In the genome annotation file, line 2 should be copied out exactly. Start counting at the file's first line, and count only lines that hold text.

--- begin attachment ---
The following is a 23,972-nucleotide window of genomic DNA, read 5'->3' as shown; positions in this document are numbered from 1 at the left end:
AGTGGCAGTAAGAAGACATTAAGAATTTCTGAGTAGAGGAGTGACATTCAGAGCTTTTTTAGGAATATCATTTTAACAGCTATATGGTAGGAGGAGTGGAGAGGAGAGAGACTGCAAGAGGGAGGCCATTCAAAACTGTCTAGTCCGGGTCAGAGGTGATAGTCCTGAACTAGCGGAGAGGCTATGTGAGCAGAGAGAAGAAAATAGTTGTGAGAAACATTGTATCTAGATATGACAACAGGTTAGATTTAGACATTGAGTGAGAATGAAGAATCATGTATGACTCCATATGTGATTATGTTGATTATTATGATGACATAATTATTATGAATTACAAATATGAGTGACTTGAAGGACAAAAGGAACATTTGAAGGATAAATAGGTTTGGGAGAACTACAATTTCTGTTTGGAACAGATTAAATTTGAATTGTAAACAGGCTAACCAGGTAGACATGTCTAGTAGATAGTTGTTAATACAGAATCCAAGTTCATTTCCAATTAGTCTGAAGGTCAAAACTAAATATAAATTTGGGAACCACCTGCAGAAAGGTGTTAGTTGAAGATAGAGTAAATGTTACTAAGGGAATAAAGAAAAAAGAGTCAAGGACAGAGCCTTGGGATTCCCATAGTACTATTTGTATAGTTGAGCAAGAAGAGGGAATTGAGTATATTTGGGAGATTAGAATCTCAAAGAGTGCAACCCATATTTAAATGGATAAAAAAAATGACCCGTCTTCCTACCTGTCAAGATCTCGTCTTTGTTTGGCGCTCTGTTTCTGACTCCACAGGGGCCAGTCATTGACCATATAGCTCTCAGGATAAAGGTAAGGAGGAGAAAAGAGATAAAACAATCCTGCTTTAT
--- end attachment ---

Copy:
AGTGGCAGTAAGAAGACATTAAGAATTTCTGAGTAGAGGAGTGACATTCAGAGCTTTTTTAGGAATATCATTTTAACAGCTATATGGTAGGAGGAGTGGAGAGGAGAGAGACTGCAAGAGGGAGGCCATTCAAAACTGTCTAGTCCGGGTCAGAGGTGATAGTCCTGAACTAGCGGAGAGGCTATGTGAGCAGAGAGAAGAAAATAGTTGTGAGAAACATTGTATCTAGATATGACAACAGGTTAGATTTAGACATTGAGTGAGAATGAAGAATCATGTATGACTCCATATGTGATTATGTTGATTATTATGATGACATAATTATTATGAATTACAAATATGAGTGACTTGAAGGACAAAAGGAACATTTGAAGGATAAATAGGTTTGGGAGAACTACAATTTCTGTTTGGAACAGATTAAATTTGAATTGTAAACAGGCTAACCAGGTAGACATGTCTAGTAGATAGTTGTTAATACAGAATCCAAGTTCATTTCCAATTAGTCTGAAGGTCAAAACTAAATATAAATTTGGGAACCACCTGCAGAAAGGTGTTAGTTGAAGATAGAGTAAATGTTACTAAGGGAATAAAGAAAAAAGAGTCAAGGACAGAGCCTTGGGATTCCCATAGTACTATTTGTATAGTTGAGCAAGAAGAGGGAATTGAGTATATTTGGGAGATTAGAATCTCAAAGAGTGCAACCCATATTTAAATGGATAAAAAAAATGACCCGTCTTCCTACCTGTCAAGATCTCGTCTTTGTTTGGCGCTCTGTTTCTGACTCCACAGGGGCCAGTCATTGACCATATAGCTCTCAGGATAAAGGTAAGGAGGAGAAAAGAGATAAAACAATCCTGCTTTAT